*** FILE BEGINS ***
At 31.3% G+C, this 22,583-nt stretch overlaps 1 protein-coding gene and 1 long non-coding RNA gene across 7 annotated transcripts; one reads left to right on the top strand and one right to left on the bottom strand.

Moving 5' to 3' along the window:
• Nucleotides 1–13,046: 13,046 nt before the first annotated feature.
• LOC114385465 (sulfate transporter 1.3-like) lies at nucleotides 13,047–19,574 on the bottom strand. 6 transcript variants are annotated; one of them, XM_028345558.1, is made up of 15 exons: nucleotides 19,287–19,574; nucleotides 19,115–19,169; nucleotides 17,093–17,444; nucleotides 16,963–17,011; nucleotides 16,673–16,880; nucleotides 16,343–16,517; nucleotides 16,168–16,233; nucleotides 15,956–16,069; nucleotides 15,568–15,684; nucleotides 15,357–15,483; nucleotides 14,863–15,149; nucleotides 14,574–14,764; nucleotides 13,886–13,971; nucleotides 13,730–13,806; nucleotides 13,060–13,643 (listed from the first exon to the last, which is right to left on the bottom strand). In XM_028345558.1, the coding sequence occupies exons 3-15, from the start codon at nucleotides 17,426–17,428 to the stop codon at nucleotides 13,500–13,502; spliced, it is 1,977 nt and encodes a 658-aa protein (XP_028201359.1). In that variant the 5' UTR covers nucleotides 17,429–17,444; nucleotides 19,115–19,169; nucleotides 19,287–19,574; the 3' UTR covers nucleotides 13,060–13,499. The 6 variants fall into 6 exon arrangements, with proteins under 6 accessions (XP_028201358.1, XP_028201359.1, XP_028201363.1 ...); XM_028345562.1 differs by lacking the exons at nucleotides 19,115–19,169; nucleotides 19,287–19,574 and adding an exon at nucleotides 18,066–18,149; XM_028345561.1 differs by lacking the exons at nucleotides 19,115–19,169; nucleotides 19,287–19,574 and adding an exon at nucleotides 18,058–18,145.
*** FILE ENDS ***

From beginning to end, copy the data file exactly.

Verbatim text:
At 31.3% G+C, this 22,583-nt stretch overlaps 1 protein-coding gene and 1 long non-coding RNA gene across 7 annotated transcripts; one reads left to right on the top strand and one right to left on the bottom strand.

Moving 5' to 3' along the window:
• Nucleotides 1–13,046: 13,046 nt before the first annotated feature.
• LOC114385465 (sulfate transporter 1.3-like) lies at nucleotides 13,047–19,574 on the bottom strand. 6 transcript variants are annotated; one of them, XM_028345558.1, is made up of 15 exons: nucleotides 19,287–19,574; nucleotides 19,115–19,169; nucleotides 17,093–17,444; nucleotides 16,963–17,011; nucleotides 16,673–16,880; nucleotides 16,343–16,517; nucleotides 16,168–16,233; nucleotides 15,956–16,069; nucleotides 15,568–15,684; nucleotides 15,357–15,483; nucleotides 14,863–15,149; nucleotides 14,574–14,764; nucleotides 13,886–13,971; nucleotides 13,730–13,806; nucleotides 13,060–13,643 (listed from the first exon to the last, which is right to left on the bottom strand). In XM_028345558.1, the coding sequence occupies exons 3-15, from the start codon at nucleotides 17,426–17,428 to the stop codon at nucleotides 13,500–13,502; spliced, it is 1,977 nt and encodes a 658-aa protein (XP_028201359.1). In that variant the 5' UTR covers nucleotides 17,429–17,444; nucleotides 19,115–19,169; nucleotides 19,287–19,574; the 3' UTR covers nucleotides 13,060–13,499. The 6 variants fall into 6 exon arrangements, with proteins under 6 accessions (XP_028201358.1, XP_028201359.1, XP_028201363.1 ...); XM_028345562.1 differs by lacking the exons at nucleotides 19,115–19,169; nucleotides 19,287–19,574 and adding an exon at nucleotides 18,066–18,149; XM_028345561.1 differs by lacking the exons at nucleotides 19,115–19,169; nucleotides 19,287–19,574 and adding an exon at nucleotides 18,058–18,145.